The vinyl chloride studies most often cited today — including a major study soon to be published — in fact are updates of a study first done in 1974. After companies learned of workers suffering from angiosarcoma, they quietly decided to find out what other cancers vinyl chloride might be causing.
The industry study was flawed from the start. The weaknesses built in to it only became worse as decisions were made on how to update it.
In June 1973, the industry’s trade group, then known as the Manufacturing Chemists’ Association, hired the consulting firm Tabershaw-Cooper Associates to tabulate cancers at vinyl-chloride plants. The first challenge was to compile a list of workers exposed. Rather than let scientists at Tabershaw-Cooper ultimately decide which workers should be put on the list, the chemical companies assigned the task to their own plant managers. At Union Carbide, managers decided to include only people working directly with vinyl chloride, based on some written records but also on supervisors’ distant memories.
Until the mid-1970s, exposure data was crude to non-existent. The managers reasoned that workers’ recollections of the potency of odors — categorized as high, medium or low — would be one way to estimate exposures. Jim Tarr, who worked as an air pollution regulator in Texas at the time, said such a method “doesn’t even reach the level of being junk science.”
Tarr, now an environmental consultant in Southern California, said it’s ridiculous to expect anyone to remember distinct odors years after the fact. In fact, vinyl chloride can be smelled only at levels far higher than even the old regulations allowed.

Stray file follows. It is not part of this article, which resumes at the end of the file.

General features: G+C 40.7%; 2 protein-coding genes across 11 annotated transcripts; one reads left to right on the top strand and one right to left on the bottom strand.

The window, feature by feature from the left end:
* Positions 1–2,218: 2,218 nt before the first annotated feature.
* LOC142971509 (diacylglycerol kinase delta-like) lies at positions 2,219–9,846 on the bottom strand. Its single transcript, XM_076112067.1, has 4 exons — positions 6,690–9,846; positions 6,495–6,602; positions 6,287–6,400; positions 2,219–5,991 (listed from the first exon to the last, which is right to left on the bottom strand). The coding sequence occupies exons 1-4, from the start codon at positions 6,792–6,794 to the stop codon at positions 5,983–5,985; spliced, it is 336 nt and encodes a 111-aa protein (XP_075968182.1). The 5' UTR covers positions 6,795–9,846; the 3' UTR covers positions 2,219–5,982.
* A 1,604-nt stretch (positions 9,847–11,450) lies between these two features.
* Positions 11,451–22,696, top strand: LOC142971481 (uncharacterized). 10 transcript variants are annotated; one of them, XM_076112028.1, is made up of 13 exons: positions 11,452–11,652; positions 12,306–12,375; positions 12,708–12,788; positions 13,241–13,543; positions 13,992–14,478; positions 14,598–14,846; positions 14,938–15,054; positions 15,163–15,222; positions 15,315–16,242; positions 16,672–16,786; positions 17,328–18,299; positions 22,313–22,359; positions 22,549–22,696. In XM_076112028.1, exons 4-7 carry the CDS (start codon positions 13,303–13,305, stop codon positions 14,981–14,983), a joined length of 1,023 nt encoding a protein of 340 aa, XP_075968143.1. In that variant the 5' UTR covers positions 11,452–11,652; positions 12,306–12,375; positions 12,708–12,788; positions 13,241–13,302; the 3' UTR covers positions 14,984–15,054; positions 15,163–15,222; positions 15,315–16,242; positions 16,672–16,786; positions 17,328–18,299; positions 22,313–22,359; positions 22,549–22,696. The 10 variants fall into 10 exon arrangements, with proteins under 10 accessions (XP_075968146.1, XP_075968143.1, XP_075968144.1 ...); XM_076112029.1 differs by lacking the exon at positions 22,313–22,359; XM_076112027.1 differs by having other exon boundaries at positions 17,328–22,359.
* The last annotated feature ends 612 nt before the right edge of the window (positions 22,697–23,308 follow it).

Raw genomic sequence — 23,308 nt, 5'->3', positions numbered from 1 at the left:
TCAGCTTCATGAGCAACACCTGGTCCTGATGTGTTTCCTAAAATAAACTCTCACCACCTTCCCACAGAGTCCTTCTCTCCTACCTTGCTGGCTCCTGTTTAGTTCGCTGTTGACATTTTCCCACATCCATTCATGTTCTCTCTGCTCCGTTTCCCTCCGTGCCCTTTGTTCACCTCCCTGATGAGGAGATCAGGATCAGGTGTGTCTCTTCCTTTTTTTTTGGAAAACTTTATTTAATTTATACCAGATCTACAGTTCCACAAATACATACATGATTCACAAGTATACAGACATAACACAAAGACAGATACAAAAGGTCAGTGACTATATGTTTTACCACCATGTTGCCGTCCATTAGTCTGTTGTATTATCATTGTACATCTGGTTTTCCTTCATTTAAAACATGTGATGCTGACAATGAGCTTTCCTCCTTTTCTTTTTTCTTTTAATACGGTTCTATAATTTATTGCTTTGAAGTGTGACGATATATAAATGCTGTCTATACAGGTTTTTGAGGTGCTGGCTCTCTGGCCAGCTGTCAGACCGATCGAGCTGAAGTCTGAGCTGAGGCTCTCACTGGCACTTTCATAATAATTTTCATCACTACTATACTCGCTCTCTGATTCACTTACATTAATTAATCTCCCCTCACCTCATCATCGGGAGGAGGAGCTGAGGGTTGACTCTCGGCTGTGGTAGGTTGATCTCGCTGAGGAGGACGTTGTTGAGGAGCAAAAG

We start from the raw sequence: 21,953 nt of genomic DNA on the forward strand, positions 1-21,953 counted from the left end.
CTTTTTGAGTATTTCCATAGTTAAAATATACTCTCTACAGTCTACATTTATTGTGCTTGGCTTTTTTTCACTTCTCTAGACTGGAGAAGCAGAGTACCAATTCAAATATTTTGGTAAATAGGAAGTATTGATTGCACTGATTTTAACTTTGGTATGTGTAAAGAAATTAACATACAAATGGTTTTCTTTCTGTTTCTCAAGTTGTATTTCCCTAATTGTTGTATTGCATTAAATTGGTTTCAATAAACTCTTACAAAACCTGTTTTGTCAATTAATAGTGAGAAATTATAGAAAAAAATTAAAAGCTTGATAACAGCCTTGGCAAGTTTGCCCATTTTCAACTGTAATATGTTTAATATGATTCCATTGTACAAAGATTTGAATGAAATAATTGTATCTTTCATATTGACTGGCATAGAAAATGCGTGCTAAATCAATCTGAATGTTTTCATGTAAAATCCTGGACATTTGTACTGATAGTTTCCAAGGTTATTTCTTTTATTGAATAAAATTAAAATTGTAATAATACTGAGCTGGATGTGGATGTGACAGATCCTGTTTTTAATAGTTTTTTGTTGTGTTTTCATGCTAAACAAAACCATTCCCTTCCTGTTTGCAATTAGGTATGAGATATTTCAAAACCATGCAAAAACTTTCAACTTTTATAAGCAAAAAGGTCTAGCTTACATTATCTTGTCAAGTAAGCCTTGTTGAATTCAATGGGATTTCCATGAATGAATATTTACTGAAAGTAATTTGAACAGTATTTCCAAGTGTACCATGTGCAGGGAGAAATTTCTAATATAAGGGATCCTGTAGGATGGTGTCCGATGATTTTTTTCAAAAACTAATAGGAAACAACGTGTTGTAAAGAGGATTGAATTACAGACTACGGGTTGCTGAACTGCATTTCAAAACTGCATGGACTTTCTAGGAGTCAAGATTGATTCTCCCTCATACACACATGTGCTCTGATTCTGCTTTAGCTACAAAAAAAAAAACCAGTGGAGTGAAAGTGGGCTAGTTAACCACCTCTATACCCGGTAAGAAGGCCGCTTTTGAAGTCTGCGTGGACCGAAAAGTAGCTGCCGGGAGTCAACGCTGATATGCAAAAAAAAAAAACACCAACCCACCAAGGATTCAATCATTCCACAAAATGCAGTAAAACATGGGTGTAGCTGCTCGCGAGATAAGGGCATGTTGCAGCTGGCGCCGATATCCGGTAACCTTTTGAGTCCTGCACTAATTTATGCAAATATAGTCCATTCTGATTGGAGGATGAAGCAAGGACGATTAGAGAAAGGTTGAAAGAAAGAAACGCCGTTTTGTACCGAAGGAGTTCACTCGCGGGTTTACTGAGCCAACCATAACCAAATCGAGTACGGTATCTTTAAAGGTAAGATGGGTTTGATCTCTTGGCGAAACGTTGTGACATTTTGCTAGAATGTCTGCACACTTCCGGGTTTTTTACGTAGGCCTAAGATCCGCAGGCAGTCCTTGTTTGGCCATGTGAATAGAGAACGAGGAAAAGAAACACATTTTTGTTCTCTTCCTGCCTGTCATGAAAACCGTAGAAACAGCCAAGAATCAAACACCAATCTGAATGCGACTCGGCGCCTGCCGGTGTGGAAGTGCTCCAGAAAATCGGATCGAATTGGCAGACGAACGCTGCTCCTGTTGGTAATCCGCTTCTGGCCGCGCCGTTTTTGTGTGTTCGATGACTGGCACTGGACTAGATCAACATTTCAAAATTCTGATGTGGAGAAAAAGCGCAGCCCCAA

Tabershaw-Cooper’s final report — without revealing the methods used — said that measuring exposures at the plants “proved generally to be impossible.” It acknowledged that managers’ techniques for determining levels of exposure were “subjective” and had “questionable validity.”
Even with this problematic data, Tabershaw-Cooper reported in 1974 that there were more brain tumors than expected at vinyl chloride plants. A follow-up completed in 1978 reported that brain cancers at vinyl-chloride plants were occurring at twice the normal rate.
There was evidence from the start that Union Carbide workers in Texas City who died of brain cancer had been exposed to vinyl chloride. When news of the first 10 brain cancers at the plant broke in 1979, Union Carbide’s Gulf Coast medical director, Dr. David Glenn, acknowledged as much while also trying to deflect blame from the chemical.
"Although the press has strongly indicated that vinyl chloride may have been the culprit, only about one-half of our [brain cancer] cases had any known exposure to this chemical,” he said in a statement.
Yet none of those workers was included in the study updates that have formed the bedrock of today’s scientific consensus. The only brain cancer death from Texas City included in these updates was that of Luther Ott, a 57-year-old production worker who wasn’t even diagnosed until a month after the medical director’s statement. Ott died in February 1980.
Chemical industry officials knew before they hired Otto Wong to do an update that none of the 10 brain cancer deaths in Texas City had been included in previous studies, even though Glenn said half of the workers had been exposed to vinyl chloride.